• Gratitude
  • Serenity
  • Interest
  • Hope
  • Pride
  • Amusement
  • Inspiration
  • Awe
  • Love
  • Joy

Finding Your Own Brand of Happiness

Your happiness preferences aren’t inborn, fixed traits, and you’re capable of enjoying every one of the positive emotions.   But you’re likely to experience some of them more frequently or more deeply than others.

I have a cousin, for example, who meets life with enormous humor.  He has a real talent for finding fun in almost any situation.  And he creates fun in unexpected ways, too.   At a family wedding, he once gave a loud wolf-whistle right in church as the mother of the bride walked down the aisle.

No doubt, he would find himself strongly identifying with the emotions of amusement and joy.

Identifying which flavors of happiness feel most natural or familiar to you will help you notice them more often.

All of the positive emotions have in common that they don’t linger long.  They’re like brief passages of music that play on our inner radios and then float away.   They may impact our mood and color the feel of our day, but they’re fleeting in themselves, all too often gone and forgotten before we consciously registered their presence.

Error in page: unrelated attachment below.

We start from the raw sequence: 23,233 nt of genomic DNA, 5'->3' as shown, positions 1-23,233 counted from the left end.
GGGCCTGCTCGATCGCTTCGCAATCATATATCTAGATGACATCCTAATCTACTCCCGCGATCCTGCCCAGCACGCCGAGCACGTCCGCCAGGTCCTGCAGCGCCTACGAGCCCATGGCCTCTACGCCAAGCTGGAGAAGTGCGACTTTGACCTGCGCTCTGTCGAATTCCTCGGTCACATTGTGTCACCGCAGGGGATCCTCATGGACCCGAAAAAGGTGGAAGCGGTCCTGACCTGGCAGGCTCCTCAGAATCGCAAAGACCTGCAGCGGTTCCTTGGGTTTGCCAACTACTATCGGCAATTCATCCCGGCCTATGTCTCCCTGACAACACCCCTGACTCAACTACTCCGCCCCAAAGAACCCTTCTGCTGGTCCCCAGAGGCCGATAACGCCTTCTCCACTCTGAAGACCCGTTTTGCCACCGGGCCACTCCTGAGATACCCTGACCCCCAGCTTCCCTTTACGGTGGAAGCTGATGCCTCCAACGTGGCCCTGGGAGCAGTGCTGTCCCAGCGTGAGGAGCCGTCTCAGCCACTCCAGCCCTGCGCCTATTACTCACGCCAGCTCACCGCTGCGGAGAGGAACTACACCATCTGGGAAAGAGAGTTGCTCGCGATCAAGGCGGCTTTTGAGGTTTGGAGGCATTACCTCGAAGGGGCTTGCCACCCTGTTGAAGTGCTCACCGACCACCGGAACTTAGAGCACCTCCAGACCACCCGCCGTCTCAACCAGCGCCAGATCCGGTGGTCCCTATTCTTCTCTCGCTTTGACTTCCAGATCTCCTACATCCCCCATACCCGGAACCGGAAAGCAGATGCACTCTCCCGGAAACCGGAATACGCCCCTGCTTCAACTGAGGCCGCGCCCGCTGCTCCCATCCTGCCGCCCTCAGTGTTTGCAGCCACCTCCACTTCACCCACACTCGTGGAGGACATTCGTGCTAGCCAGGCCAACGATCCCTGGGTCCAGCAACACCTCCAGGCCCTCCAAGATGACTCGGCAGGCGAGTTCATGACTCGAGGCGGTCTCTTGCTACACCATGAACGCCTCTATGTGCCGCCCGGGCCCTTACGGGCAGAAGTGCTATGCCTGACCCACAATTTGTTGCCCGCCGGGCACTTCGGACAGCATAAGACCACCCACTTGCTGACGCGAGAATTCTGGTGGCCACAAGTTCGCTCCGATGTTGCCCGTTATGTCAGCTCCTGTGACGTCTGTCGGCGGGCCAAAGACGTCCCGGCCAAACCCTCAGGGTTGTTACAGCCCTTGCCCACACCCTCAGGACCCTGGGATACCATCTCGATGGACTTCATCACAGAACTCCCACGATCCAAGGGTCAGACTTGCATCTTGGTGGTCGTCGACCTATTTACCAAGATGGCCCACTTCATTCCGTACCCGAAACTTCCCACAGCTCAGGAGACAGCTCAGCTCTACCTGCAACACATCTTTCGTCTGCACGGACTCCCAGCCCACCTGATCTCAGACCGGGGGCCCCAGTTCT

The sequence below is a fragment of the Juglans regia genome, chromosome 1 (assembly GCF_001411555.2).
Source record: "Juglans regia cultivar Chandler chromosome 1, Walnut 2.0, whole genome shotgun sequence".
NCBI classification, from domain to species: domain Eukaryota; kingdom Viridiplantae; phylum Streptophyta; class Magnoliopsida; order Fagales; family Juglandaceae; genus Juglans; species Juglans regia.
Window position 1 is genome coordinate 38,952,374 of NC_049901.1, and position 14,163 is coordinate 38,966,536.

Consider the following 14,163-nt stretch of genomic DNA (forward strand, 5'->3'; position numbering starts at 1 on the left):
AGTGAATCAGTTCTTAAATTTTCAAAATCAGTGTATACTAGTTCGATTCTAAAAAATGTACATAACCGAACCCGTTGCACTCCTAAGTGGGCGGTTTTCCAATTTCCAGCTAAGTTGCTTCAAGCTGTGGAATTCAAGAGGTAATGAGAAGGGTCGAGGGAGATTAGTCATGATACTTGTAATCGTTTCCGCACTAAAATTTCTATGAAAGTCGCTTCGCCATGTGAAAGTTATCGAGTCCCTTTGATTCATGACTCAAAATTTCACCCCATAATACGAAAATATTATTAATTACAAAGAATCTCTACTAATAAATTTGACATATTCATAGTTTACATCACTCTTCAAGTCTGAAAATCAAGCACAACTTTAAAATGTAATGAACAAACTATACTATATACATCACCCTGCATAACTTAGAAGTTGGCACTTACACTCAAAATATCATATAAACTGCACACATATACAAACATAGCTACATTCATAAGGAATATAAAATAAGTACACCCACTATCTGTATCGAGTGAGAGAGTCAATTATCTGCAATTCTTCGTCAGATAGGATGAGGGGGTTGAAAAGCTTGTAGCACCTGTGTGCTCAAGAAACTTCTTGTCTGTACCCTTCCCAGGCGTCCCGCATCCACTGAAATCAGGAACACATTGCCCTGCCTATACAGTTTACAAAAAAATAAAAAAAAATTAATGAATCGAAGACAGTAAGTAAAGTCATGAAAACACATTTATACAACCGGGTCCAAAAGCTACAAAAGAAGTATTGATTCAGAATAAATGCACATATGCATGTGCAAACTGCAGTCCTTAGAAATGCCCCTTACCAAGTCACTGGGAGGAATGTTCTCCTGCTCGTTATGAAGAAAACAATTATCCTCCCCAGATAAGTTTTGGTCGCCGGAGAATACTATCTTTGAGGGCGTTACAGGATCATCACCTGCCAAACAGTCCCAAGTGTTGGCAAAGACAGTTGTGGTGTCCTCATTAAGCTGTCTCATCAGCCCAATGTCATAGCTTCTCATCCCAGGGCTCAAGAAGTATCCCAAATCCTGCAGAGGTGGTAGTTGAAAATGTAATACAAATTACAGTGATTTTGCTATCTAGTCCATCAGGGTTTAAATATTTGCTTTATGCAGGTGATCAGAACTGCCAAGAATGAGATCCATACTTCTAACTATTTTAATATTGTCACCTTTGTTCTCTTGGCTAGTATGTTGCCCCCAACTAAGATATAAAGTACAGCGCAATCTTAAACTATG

However, when we notice them as they’re happening, we can choose to savor them, to give them our full attention and to immerse ourselves in them.  That makes them more vivid and allows their particular harmony to reverberate inside us with greater richness.

When you know what kinds of happiness you most enjoy, you’re also in a better position to create experiences that will produce them.  You can intentionally make time to spend doing the kinds of things you’ll genuinely enjoy.

How to Build More Happiness

The key to experiencing more happiness is to simply pay more attention to those times when it dances into your life.

Start by deciding which of the ten primary flavors are your “signature” happiness feelings.   Focus on those for a while, using as many of the activities below as you like. Then, over time, experiment with  adding more flavors, one or two at a time, until you’re fully aware of them all.